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A Shopify selloff pulled the TSX lower on Wednesday, offsetting gains in the commodity sector.

The company warned that this year’s revenue will be impacted by lower e-commerce sales due to looser COVID-19 restrictions.

Canada’s technology sector fell 3.9 per cent in response and a further 1.9 per cent this morning, weighing down the TSX in spite of continued gains in commodity stocks.

Tech stocks tracked weakness in the Nasdaq, as well as the S&P 500, which is facing lower profit margin expectations for Q1 and Q2 across half of its constituents.

The U.S. is dealing with its highest inflation in four decades as retail sales rose 3.8 per cent in January. Canadian inflation, for its part, hit a three-decade high of 5.1 per cent last month driven by gasoline (up 32 per cent), food (up 6.5 per cent) and shelter (up 6.2 per cent).

According to Bloomberg, around two-thirds of categories in Canada’s consumer price index are rising more than 3 per cent.

Unsurprisingly, gold is preserving its purchasing power, up by 1.55 per cent to just over US$1,900 per ounce as of 1:07 pm. It’s also at an eight-month high.

The energy sector also climbed 1.1 per cent as global oil consumption continues to outpace supply due to high prices for refiners and COVID-related production halts.

The oil market, which has suffered volatile swings this week, may be in for a reprieve depending on political tensions in Ukraine and an agreement to lift U.S. sanctions on Iranian crude.

On Wednesday, Dated Brent surpassed US$100 for the first time since 2014.

West Texas Intermediate crude stands at US$91.46 per barrel as of 1:26 pm, up from negative US$40 on April 20, 2020.

Unrestrained prices have Bay Street predicting seven interest rate hikes from the Bank of Canada (BoC) in 2022. Conversely, a decrease in consumer spending and the resolution of supply-chain issues may invalidate such aggressive action. The BoC expects inflation to normalize around 3 per cent by year’s end.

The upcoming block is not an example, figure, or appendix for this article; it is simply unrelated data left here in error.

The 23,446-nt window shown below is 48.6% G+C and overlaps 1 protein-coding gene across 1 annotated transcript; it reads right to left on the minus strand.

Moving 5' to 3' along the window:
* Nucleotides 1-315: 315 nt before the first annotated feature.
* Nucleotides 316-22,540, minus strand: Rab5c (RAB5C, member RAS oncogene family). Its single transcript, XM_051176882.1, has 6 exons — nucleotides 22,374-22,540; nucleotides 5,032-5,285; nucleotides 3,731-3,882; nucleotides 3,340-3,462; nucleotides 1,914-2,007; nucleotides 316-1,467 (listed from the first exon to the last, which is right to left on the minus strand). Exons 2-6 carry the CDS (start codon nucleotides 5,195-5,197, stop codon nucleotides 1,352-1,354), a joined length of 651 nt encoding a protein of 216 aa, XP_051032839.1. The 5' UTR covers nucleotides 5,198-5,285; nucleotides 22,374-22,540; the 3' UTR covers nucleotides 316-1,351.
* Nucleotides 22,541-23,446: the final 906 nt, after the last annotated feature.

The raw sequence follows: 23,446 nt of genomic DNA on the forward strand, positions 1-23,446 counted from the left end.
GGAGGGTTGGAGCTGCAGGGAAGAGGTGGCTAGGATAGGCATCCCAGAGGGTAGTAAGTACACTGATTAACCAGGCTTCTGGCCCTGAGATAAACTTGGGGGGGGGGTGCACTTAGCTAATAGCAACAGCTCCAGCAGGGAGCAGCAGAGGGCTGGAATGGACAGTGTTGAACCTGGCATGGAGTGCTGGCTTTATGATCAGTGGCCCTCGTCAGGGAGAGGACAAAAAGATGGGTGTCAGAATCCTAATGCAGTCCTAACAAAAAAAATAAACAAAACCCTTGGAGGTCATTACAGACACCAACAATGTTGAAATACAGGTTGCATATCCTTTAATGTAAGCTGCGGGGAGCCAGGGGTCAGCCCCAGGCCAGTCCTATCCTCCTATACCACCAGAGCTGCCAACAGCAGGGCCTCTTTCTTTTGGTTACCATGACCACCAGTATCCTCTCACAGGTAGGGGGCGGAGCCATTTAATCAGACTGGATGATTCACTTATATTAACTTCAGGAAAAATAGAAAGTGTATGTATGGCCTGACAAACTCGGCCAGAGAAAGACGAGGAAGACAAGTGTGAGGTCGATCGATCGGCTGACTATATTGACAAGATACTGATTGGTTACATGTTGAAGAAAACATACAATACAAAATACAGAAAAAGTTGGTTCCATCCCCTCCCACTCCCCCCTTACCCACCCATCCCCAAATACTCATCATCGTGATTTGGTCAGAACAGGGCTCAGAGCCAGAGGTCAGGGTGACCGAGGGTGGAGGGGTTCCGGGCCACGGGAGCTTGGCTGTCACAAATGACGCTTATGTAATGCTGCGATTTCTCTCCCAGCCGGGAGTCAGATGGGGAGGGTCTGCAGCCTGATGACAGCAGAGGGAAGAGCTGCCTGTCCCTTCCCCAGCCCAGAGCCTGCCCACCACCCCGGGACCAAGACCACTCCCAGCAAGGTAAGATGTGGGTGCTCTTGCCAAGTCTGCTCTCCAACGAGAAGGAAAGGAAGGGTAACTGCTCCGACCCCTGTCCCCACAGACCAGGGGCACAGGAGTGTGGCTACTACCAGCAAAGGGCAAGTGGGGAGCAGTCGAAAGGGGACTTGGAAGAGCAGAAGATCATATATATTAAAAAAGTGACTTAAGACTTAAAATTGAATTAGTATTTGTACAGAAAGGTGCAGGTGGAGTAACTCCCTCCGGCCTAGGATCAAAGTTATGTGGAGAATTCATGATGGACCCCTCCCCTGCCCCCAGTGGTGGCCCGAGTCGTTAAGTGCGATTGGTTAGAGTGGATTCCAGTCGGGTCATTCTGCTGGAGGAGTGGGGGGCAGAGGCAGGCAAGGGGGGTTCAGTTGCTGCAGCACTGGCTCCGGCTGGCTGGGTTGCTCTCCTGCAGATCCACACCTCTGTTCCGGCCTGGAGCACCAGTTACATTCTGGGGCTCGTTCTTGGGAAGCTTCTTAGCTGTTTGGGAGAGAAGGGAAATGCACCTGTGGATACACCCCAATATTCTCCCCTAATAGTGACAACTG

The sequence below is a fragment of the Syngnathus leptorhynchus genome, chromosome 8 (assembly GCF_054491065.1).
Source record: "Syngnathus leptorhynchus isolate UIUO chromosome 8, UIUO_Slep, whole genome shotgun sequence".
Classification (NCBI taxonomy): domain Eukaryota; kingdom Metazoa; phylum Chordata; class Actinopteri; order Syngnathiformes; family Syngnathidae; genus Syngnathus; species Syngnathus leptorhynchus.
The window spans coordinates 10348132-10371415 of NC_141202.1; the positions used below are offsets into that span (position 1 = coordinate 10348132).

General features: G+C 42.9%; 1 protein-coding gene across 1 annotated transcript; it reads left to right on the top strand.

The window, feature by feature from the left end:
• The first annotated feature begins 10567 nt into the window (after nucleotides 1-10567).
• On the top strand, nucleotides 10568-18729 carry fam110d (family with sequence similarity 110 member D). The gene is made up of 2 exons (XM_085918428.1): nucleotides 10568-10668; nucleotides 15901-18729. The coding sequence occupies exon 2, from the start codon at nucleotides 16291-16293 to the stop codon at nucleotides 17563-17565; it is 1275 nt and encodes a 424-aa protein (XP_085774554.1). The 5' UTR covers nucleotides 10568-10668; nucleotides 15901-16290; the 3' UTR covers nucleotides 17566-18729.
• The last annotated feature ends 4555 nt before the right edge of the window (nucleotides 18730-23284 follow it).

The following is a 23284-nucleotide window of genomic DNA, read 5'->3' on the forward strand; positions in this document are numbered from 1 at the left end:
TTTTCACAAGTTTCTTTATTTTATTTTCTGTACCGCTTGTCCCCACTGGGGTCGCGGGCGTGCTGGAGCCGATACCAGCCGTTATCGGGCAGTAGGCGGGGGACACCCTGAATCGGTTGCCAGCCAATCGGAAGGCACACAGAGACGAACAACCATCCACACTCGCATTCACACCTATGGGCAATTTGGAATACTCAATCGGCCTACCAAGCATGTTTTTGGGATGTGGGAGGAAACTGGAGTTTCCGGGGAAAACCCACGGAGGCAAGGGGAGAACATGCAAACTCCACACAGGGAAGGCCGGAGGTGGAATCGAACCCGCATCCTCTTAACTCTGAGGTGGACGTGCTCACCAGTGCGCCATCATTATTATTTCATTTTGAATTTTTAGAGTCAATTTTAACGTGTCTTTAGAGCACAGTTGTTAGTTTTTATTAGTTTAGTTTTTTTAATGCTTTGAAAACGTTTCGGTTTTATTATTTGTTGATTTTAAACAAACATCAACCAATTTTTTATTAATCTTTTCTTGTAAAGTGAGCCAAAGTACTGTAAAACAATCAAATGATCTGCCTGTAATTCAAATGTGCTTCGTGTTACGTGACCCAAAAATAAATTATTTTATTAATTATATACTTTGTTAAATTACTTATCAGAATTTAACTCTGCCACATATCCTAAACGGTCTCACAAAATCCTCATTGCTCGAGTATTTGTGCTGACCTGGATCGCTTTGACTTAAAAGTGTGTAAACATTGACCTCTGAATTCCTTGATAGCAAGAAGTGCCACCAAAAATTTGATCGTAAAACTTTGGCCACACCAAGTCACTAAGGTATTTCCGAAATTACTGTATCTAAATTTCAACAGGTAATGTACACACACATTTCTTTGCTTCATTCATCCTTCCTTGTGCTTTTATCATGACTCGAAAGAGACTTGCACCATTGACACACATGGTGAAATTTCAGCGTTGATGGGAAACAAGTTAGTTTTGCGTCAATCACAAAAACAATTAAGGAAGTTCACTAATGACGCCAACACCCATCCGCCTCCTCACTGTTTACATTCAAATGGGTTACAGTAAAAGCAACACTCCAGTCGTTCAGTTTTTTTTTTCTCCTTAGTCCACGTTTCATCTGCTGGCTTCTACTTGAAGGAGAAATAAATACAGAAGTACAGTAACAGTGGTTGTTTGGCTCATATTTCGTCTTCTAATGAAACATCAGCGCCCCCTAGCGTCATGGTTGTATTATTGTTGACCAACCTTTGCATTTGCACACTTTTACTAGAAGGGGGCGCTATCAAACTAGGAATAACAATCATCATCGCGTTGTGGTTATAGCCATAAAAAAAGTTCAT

The ultimate outcome for investors depends on COVID and its mutations going forward, and provinces seem willing to wager that danger is on its way out.

Starting today, Ontario restaurants, gyms and cinemas have no limits on capacity, while sports arenas and theatres can open to half capacity. Additionally, many social gatherings can now include up to 50 people indoors.

Most of the country will follow suit over the next few months, setting the stage for a return to normal life, all else being equal.

The TSX closed down by 1.7 per cent for the week after a scorching 1,000-point rise since January 24.

Bond yields have been relatively stable since Monday, though the yield curve remains flat and vulnerable to the BoC’s expected interventions.

Market movers

Companies in investors’ good graces so far this week are making strides in technology, health care and digital assets:

Fobi AI introduced AltID, a digital ID verification solution equipped with segmented customer engagement.

Therma Bright announced that its AcuVid COVID-19 Rapid Antigen Saliva Test exceeded the FDA’s Emergency Use Authorization requirements.

Finally, Voyager Digital reported quarterly revenue of US$164.8M, up over 4,400 per cent YoY.

A few companies announcing capital raises include Pulse Oil, Therma Bright, Deveron and Argonaut Gold.

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